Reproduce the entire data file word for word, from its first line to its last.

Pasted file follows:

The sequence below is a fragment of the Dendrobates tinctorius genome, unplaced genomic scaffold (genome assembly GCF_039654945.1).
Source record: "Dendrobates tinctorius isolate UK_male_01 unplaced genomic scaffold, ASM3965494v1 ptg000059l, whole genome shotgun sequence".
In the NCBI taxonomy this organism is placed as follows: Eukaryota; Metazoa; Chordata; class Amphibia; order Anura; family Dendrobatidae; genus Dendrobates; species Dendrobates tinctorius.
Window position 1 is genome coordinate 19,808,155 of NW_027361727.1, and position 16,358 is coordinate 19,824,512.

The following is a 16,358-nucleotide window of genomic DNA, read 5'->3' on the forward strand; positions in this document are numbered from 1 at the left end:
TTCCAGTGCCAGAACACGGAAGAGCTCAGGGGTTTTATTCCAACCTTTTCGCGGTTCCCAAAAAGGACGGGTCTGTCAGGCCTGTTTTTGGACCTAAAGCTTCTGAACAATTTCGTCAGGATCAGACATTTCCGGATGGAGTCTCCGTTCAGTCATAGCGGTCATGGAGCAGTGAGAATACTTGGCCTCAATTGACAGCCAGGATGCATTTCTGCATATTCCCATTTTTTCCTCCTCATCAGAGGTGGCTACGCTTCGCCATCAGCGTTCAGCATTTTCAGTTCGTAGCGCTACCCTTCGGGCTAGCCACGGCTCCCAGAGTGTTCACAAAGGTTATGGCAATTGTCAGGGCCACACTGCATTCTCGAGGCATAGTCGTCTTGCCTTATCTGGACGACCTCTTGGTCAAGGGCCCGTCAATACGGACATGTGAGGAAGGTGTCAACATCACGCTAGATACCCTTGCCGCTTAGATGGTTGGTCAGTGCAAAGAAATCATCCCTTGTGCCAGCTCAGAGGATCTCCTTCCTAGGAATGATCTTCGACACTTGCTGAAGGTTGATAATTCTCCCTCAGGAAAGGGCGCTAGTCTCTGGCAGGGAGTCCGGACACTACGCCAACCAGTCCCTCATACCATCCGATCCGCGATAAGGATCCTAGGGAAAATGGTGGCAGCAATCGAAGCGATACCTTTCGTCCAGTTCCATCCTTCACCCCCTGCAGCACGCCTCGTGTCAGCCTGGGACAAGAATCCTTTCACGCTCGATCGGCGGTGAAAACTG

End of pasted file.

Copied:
The sequence below is a fragment of the Dendrobates tinctorius genome, unplaced genomic scaffold (genome assembly GCF_039654945.1).
Source record: "Dendrobates tinctorius isolate UK_male_01 unplaced genomic scaffold, ASM3965494v1 ptg000059l, whole genome shotgun sequence".
In the NCBI taxonomy this organism is placed as follows: Eukaryota; Metazoa; Chordata; class Amphibia; order Anura; family Dendrobatidae; genus Dendrobates; species Dendrobates tinctorius.
Window position 1 is genome coordinate 19,808,155 of NW_027361727.1, and position 16,358 is coordinate 19,824,512.

The following is a 16,358-nucleotide window of genomic DNA, read 5'->3' on the forward strand; positions in this document are numbered from 1 at the left end:
TTCCAGTGCCAGAACACGGAAGAGCTCAGGGGTTTTATTCCAACCTTTTCGCGGTTCCCAAAAAGGACGGGTCTGTCAGGCCTGTTTTTGGACCTAAAGCTTCTGAACAATTTCGTCAGGATCAGACATTTCCGGATGGAGTCTCCGTTCAGTCATAGCGGTCATGGAGCAGTGAGAATACTTGGCCTCAATTGACAGCCAGGATGCATTTCTGCATATTCCCATTTTTTCCTCCTCATCAGAGGTGGCTACGCTTCGCCATCAGCGTTCAGCATTTTCAGTTCGTAGCGCTACCCTTCGGGCTAGCCACGGCTCCCAGAGTGTTCACAAAGGTTATGGCAATTGTCAGGGCCACACTGCATTCTCGAGGCATAGTCGTCTTGCCTTATCTGGACGACCTCTTGGTCAAGGGCCCGTCAATACGGACATGTGAGGAAGGTGTCAACATCACGCTAGATACCCTTGCCGCTTAGATGGTTGGTCAGTGCAAAGAAATCATCCCTTGTGCCAGCTCAGAGGATCTCCTTCCTAGGAATGATCTTCGACACTTGCTGAAGGTTGATAATTCTCCCTCAGGAAAGGGCGCTAGTCTCTGGCAGGGAGTCCGGACACTACGCCAACCAGTCCCTCATACCATCCGATCCGCGATAAGGATCCTAGGGAAAATGGTGGCAGCAATCGAAGCGATACCTTTCGTCCAGTTCCATCCTTCACCCCCTGCAGCACGCCTCGTGTCAGCCTGGGACAAGAATCCTTTCACGCTCGATCGGCGGTGAAAACTG